The risks of investing in term deposits over ASX shares in 2023

Long-term investment returns from ASX shares could be more appealing.

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Interest rates have shot higher since mid-2022 as the Reserve Bank of Australia (RBA) tries to lower inflation. With the RBA cash rate now sitting at 4.1%, term deposits are offering investors a much higher rate of return and it’s more competitive with ASX shares.

Savers can now get an interest rate from term deposits of more than 5% (according to Canstar), which may be appealing considering it’s risk-free. This is much better than what was on offer at the start of 2022.

This is great for households that don’t want to see their wealth exposed to volatility. But there are some hidden risks to term deposits.

Term deposits vs ASX shares

Capital preservation may be the most important thing for some people, which is fine.

But if we think about what’s going on with inflation, a 5% interest rate isn’t actually enough to compensate the saver for the decline in ‘real’ value of those dollars.

According to the Australian Bureau of Statistics (ABS), the annual CPI inflation figure for the 12 months to June 2023 was 6%. Unless we get a 6% interest rate, the value of our cash has been eaten away by however much lower than 6% the term deposit rate is.

Putting $5,000 into a term deposit with a 5% interest rate would mean inflation eats away 1%, or $50, of the $5,000. The saver’s cash would be worth $4,950 after adjusting for inflation.

The only return that we can get from a term deposit is the interest.

Good ASX shares may be able to deliver a combination of both dividends and long-term capital growth. No one can say what return ASX shares are going to produce in the short-term, but the longer term has usually been positive.

For example, the Vanguard Australian Shares Index ETF (ASX: VAS), which tracks the performance of 300 of the largest Australian businesses, has returned an average of 8.8% per annum (not including the franking credits) since it started in May 2009.

There have been plenty of other investments that have delivered stronger rates of long-term returns than what the VAS ETF has, such as the exchange-traded fund Vanguard MSCI Index International Shares ETF (ASX: VGS) or the diversified investment house Washington H. Soul Pattinson and Co. Ltd (ASX: SOL).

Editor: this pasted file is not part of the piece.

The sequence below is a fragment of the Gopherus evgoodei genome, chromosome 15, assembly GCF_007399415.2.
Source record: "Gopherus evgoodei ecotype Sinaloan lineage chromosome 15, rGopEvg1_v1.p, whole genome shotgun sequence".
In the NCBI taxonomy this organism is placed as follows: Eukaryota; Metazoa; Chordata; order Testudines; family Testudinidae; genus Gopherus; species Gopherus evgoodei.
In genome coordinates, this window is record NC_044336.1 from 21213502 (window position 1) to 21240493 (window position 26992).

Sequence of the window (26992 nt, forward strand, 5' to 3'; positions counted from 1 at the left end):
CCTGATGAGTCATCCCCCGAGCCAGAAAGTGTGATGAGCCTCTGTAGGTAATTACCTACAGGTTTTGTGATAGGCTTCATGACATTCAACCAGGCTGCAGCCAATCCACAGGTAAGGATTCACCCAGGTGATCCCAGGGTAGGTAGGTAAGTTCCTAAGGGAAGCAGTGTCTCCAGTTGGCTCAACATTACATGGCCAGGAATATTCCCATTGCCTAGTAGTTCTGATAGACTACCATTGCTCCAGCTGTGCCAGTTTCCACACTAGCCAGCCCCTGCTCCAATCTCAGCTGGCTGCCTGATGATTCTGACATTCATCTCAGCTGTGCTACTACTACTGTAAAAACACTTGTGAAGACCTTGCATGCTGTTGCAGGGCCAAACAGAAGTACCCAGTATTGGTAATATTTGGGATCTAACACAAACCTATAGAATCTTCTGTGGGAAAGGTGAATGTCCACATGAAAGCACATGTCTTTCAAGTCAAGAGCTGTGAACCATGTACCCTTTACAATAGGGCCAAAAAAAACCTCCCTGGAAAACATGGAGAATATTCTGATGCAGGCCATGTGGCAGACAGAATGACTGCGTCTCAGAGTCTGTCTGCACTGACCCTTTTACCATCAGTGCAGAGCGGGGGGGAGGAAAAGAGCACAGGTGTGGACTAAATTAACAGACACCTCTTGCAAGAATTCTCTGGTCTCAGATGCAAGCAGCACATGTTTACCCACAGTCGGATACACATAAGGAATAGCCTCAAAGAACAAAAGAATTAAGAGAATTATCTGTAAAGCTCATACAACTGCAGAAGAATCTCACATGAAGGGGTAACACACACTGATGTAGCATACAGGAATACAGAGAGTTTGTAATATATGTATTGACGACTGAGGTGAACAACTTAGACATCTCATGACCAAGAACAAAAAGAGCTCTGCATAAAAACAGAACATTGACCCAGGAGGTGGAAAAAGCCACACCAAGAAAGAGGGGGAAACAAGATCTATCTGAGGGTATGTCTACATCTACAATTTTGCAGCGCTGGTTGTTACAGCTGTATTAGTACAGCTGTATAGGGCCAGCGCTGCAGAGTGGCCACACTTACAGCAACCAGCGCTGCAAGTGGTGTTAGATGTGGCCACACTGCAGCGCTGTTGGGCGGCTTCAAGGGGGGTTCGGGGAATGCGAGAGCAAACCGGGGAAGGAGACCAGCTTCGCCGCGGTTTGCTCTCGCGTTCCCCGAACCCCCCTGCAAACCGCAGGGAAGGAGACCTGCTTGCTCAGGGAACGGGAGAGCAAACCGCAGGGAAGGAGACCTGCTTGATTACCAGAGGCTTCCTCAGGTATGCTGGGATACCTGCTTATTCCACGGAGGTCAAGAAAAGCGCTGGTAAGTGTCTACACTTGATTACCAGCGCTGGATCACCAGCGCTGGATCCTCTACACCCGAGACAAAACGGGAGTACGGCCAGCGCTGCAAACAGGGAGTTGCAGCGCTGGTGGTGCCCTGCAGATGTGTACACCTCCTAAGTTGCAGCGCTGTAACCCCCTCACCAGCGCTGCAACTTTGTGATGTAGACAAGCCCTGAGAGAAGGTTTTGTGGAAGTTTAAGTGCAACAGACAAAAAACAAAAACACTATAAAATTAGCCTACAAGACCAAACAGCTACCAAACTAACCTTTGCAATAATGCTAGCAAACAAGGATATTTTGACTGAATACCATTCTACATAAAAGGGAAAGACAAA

As a whole, ASX shares have outperformed the current (high) inflation rate and delivered good dividends. However, it must be said that the ASX share market returns are certainly not guaranteed to beat 6%, particularly in shorter time periods.

Emergency funds are important

Keeping some cash aside for an emergency is important. We never know when an emergency is going to happen – that’s why it’s an emergency!

Each Aussie adult needs to decide how much cash they need in an emergency fund – it may need to be enough to replace a car, or perhaps amount to multiple months of living expenses in case of a job loss.

For the purposes of an emergency fund, it’s worth considering a high-interest savings account that we can easily withdraw from (without losing interest). Pulling money out of a term deposit for an emergency could mean forfeiting all of the interest generated during the term.

Compounding can make a big difference

If we were to assume that a term deposit would pay a 5% interest rate for the next 20 years, which is definitely not a guaranteed thing if inflation falls and the RBA cuts rates, then a $5,000 term deposit would grow into $13,266.

Investing the $5,000 into ASX shares that make an annual return per annum of 9% over 20 years would grow into $28,000. Finding some good (ASX) shares that are able to compound the $5,000 at a rate of 11% per annum could turn into $40,000 after 20 years.

Motley Fool contributor Tristan Harrison has positions in Washington H. Soul Pattinson and Company Limited. The Motley Fool Australia's parent company Motley Fool Holdings Inc. has positions in and has recommended Vanguard Msci Index International Shares ETF and Washington H. Soul Pattinson and Company Limited. The Motley Fool Australia has positions in and has recommended Washington H. Soul Pattinson and Company Limited. The Motley Fool Australia has recommended Vanguard Msci Index International Shares ETF. The Motley Fool has a disclosure policy. This article contains general investment advice only (under AFSL 400691). Authorised by Scott Phillips.

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